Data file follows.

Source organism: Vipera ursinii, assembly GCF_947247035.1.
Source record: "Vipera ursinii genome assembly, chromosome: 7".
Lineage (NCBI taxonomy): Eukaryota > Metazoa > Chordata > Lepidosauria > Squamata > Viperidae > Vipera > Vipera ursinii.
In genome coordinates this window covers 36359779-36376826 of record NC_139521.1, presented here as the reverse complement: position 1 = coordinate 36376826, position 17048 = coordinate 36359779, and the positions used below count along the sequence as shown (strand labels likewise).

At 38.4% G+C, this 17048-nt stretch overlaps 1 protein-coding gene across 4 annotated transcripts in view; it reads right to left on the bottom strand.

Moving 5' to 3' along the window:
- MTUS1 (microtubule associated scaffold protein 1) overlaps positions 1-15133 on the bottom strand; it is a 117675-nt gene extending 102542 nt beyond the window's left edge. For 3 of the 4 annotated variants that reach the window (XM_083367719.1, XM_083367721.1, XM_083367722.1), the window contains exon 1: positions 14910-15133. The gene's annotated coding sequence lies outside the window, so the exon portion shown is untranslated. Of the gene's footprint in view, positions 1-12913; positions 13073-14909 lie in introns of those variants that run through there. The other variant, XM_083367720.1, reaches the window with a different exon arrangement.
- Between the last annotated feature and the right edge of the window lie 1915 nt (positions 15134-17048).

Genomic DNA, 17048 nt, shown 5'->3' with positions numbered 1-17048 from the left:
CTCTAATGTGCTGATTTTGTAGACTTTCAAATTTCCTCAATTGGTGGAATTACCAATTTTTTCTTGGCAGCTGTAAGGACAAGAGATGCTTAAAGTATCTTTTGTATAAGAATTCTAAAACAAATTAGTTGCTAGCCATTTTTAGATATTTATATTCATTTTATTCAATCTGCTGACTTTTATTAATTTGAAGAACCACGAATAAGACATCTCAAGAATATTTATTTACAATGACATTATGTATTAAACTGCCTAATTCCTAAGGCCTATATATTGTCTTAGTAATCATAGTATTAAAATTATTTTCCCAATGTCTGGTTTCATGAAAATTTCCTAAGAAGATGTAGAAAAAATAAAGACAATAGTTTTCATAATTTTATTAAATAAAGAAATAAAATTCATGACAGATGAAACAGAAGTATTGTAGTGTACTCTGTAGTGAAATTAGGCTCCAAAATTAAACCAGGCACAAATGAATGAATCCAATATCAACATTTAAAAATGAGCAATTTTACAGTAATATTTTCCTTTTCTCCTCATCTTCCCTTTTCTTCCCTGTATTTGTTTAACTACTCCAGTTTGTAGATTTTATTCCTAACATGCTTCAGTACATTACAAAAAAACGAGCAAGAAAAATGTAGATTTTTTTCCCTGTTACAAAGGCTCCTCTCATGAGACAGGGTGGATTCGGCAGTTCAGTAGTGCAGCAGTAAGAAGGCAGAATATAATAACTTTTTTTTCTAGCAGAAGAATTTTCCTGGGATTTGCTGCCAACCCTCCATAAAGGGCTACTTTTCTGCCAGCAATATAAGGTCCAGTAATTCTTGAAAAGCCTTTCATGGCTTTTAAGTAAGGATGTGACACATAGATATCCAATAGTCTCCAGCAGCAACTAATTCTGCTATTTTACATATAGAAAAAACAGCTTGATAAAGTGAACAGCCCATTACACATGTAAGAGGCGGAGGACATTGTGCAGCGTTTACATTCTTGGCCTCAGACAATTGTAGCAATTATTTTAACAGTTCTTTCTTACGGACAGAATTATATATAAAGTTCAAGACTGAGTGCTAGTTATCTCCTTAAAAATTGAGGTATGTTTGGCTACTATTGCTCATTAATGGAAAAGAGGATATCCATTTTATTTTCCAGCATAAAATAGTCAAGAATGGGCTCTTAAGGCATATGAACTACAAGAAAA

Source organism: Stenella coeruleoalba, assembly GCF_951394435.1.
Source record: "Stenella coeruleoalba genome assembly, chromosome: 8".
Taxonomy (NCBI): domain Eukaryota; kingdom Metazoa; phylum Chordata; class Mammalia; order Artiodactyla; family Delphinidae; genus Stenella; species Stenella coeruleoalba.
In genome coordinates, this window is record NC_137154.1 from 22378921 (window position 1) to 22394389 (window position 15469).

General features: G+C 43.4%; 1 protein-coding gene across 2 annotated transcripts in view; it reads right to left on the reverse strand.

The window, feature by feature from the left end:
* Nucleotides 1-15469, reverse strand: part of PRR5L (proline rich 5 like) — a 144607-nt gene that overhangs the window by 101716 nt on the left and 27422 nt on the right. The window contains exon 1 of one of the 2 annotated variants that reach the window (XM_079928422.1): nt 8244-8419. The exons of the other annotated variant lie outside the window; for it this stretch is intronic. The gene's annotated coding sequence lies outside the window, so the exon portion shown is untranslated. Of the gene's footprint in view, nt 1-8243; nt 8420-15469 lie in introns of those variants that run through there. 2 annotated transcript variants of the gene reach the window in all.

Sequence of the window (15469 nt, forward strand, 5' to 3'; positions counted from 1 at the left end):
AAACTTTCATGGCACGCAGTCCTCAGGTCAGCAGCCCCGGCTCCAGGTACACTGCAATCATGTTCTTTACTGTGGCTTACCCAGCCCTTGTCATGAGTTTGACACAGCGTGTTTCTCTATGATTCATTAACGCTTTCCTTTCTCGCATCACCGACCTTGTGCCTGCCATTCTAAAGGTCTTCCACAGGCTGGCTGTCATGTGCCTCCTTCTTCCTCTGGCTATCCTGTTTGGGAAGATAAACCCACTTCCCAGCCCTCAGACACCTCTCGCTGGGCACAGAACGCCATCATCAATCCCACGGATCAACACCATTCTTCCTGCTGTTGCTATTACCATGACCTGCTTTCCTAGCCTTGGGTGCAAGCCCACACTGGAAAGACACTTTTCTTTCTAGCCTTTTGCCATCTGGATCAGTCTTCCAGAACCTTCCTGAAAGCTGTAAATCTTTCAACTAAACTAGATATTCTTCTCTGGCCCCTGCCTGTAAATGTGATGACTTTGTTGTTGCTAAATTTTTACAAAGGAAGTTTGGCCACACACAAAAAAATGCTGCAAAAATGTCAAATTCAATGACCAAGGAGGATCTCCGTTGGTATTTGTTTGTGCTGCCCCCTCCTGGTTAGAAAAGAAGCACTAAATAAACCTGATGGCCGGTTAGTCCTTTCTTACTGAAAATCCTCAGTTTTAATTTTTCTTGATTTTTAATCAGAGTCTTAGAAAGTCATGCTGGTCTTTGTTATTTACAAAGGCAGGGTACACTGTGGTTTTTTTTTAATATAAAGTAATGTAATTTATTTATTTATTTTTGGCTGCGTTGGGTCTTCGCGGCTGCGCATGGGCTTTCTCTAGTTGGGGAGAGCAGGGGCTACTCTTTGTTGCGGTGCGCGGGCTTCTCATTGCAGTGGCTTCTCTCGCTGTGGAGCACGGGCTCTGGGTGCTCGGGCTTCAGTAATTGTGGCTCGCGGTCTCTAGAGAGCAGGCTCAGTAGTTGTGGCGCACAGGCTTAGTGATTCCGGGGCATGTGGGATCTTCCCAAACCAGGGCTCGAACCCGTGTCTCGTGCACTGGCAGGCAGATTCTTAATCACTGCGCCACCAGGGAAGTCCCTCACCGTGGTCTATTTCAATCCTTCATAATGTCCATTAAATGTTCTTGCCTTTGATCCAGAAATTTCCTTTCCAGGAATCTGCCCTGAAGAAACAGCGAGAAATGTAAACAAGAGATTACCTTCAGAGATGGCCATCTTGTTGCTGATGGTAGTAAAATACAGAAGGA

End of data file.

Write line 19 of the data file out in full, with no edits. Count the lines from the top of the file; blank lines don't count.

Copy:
AAACTTTCATGGCACGCAGTCCTCAGGTCAGCAGCCCCGGCTCCAGGTACACTGCAATCATGTTCTTTACTGTGGCTTACCCAGCCCTTGTCATGAGTTTGACACAGCGTGTTTCTCTATGATTCATTAACGCTTTCCTTTCTCGCATCACCGACCTTGTGCCTGCCATTCTAAAGGTCTTCCACAGGCTGGCTGTCATGTGCCTCCTTCTTCCTCTGGCTATCCTGTTTGGGAAGATAAACCCACTTCCCAGCCCTCAGACACCTCTCGCTGGGCACAGAACGCCATCATCAATCCCACGGATCAACACCATTCTTCCTGCTGTTGCTATTACCATGACCTGCTTTCCTAGCCTTGGGTGCAAGCCCACACTGGAAAGACACTTTTCTTTCTAGCCTTTTGCCATCTGGATCAGTCTTCCAGAACCTTCCTGAAAGCTGTAAATCTTTCAACTAAACTAGATATTCTTCTCTGGCCCCTGCCTGTAAATGTGATGACTTTGTTGTTGCTAAATTTTTACAAAGGAAGTTTGGCCACACACAAAAAAATGCTGCAAAAATGTCAAATTCAATGACCAAGGAGGATCTCCGTTGGTATTTGTTTGTGCTGCCCCCTCCTGGTTAGAAAAGAAGCACTAAATAAACCTGATGGCCGGTTAGTCCTTTCTTACTGAAAATCCTCAGTTTTAATTTTTCTTGATTTTTAATCAGAGTCTTAGAAAGTCATGCTGGTCTTTGTTATTTACAAAGGCAGGGTACACTGTGGTTTTTTTTTAATATAAAGTAATGTAATTTATTTATTTATTTTTGGCTGCGTTGGGTCTTCGCGGCTGCGCATGGGCTTTCTCTAGTTGGGGAGAGCAGGGGCTACTCTTTGTTGCGGTGCGCGGGCTTCTCATTGCAGTGGCTTCTCTCGCTGTGGAGCACGGGCTCTGGGTGCTCGGGCTTCAGTAATTGTGGCTCGCGGTCTCTAGAGAGCAGGCTCAGTAGTTGTGGCGCACAGGCTTAGTGATTCCGGGGCATGTGGGATCTTCCCAAACCAGGGCTCGAACCCGTGTCTCGTGCACTGGCAGGCAGATTCTTAATCACTGCGCCACCAGGGAAGTCCCTCACCGTGGTCTATTTCAATCCTTCATAATGTCCATTAAATGTTCTTGCCTTTGATCCAGAAATTTCCTTTCCAGGAATCTGCCCTGAAGAAACAGCGAGAAATGTAAACAAGAGATTACCTTCAGAGATGGCCATCTTGTTGCTGATGGTAGTAAAATACAGAAGGA